Moving from Intention to Action on Diversity, Equity, and Inclusion in Clinical Research

Nadine Barrett, PhD, MA, MS, Assistant Professor of Family Medicine and Community Health at Duke University, Speaks at ACRP 2023

Achieving a clinical research environment that is more diverse, equitable, and inclusive relies on all stakeholders deliberately moving from intention to action, attendees of the ACRP 2023 conference in Dallas, Texas, were told on Sunday morning (April 30).

During a panel discussion moderated by Audrey Cavenecia, Chief Experience Officer for Reveles Clinical Services, thought leaders in the realm of increasing representation of persons of all types among both the members of the clinical research profession and among the participants in the studies they produce shared their perspectives on the benefits to be gained from such efforts.

“I have to always be at the forefront of this conversation, because it’s personal to me,” said Quincy J. Birdsong, EdD, CIP, CCRP, Vice Provost for Health Affairs at Lipscomb University, recounting how his father became the first Black student to graduate from high school in his home county in an era when students of color were not allowed to study beyond 8th grade. However, even all these years later, “I don’t know that I’ve seen [inclusion] done well anywhere I’ve worked,” he added. “What we need to ‘include’ is excellence [in individuals], and that doesn’t have a race attached to it.”

Nadine Barrett, PhD, MA, MS, Assistant Professor of Family Medicine and Community Health at Duke University, said too many people think of diversity, equity, and inclusion (DEI) issues in terms of meeting quotas in hiring or patient recruitment, when they should be thinking of how populations of all sorts should be fairly represented in any setting. We should “recognize the inequalities [around us] and recognize they are hurting all of us,” she noted. “When we’re not seeing [the necessary progress in DEI around us], we need to know how, as an organization, to course change” with the appropriate methods and measurements in place to bolster progress, she urged.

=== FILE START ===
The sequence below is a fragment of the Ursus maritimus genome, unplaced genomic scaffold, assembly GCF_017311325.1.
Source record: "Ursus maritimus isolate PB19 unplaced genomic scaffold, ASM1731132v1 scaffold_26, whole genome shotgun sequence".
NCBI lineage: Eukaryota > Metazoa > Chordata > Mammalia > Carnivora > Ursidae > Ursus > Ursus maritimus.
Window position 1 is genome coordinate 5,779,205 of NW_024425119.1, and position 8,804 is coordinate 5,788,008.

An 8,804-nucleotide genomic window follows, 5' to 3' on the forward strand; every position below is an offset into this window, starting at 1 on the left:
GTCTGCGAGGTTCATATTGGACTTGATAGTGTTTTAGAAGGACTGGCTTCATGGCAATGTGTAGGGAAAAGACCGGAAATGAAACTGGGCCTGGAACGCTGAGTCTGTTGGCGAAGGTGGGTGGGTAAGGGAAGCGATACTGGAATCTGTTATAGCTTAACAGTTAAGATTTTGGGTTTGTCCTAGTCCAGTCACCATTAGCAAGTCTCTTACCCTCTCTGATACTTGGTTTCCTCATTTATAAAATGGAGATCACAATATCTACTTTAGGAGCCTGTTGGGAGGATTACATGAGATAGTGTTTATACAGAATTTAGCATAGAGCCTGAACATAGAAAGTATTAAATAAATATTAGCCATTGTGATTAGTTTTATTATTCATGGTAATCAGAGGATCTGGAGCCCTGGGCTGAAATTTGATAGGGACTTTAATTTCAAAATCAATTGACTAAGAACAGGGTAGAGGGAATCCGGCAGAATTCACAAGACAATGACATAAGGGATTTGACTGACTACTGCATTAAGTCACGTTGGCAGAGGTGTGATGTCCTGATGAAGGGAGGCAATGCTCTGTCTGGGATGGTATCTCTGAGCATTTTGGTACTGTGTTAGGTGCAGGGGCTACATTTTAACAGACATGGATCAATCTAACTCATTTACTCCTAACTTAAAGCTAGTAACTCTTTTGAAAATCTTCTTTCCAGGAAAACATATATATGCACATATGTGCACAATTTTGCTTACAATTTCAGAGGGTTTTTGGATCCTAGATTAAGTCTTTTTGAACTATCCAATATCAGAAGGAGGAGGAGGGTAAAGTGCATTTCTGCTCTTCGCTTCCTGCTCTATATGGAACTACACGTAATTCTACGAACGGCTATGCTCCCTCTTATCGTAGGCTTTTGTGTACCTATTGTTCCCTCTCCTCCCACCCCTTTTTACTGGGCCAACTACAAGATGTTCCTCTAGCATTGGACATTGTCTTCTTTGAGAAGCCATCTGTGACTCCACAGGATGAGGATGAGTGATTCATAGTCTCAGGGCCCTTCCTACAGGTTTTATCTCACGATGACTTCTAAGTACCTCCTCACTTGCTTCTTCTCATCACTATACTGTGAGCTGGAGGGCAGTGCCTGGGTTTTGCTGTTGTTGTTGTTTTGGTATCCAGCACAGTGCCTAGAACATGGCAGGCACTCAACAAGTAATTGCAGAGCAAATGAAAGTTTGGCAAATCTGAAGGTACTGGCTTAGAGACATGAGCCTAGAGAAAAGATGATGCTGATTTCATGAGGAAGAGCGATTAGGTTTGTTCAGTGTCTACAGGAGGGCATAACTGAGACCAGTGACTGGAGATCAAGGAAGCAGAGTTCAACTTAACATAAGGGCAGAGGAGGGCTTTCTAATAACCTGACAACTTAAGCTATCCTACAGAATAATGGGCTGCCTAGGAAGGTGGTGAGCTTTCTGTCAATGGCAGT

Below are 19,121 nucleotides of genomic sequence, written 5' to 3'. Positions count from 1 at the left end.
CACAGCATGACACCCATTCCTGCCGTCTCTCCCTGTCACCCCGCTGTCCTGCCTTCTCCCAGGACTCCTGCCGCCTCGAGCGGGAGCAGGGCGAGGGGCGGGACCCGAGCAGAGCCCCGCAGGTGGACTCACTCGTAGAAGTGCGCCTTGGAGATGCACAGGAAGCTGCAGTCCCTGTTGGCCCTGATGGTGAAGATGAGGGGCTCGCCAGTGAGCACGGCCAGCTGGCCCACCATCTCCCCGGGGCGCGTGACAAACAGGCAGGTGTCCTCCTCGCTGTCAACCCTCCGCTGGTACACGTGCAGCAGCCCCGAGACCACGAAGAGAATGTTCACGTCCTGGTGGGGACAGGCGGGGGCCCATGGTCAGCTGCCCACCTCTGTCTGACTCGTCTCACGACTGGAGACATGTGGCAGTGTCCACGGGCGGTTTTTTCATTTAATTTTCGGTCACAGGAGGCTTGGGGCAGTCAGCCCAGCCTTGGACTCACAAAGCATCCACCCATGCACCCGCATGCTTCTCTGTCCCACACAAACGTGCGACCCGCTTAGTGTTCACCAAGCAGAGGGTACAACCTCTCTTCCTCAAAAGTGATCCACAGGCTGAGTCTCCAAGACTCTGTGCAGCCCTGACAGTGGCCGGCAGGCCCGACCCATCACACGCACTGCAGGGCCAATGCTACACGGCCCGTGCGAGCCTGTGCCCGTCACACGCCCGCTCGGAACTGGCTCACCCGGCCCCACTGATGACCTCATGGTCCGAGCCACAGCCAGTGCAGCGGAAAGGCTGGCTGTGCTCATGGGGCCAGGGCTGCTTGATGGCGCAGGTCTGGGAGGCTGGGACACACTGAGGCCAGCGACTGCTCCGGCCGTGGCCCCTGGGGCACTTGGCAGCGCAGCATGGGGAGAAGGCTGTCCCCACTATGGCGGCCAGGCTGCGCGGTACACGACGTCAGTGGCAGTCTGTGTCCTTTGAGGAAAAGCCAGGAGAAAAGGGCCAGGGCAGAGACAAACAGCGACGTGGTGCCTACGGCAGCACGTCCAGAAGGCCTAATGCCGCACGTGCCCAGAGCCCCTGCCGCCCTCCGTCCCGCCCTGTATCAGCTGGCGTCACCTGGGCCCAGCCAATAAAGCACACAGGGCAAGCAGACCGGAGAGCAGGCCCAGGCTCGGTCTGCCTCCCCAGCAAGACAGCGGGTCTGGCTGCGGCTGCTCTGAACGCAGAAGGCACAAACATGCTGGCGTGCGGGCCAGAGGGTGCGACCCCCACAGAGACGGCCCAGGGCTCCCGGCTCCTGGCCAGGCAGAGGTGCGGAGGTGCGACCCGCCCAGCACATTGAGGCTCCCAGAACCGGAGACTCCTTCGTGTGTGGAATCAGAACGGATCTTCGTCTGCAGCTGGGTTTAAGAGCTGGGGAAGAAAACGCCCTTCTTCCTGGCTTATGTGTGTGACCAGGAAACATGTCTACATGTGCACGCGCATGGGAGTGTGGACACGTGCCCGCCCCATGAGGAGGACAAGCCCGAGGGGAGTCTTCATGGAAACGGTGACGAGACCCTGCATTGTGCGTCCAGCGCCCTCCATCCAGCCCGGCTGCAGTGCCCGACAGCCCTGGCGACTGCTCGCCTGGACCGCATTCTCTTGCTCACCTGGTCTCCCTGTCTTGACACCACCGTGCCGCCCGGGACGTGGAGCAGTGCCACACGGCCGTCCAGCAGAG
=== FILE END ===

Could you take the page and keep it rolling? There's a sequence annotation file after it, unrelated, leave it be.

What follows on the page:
Speaking from the perspective of a mother of two sons born blind, Kristin Smedley, Co-founder of the Thriving Blind Academy, encouraged the audience to think of DEI as a practice that is good for business in addition to being the right thing to do. “I want you to understand how much is possible when you start looking at [these issues] differently,” she said. “We have to change the stories we tell ourselves [about what DEI looks like in action]. It starts with people like you changing that story” of how we treat those who are different from us, she emphasized, and asking them “how can we help you be successful?”

Author: Gary Cramer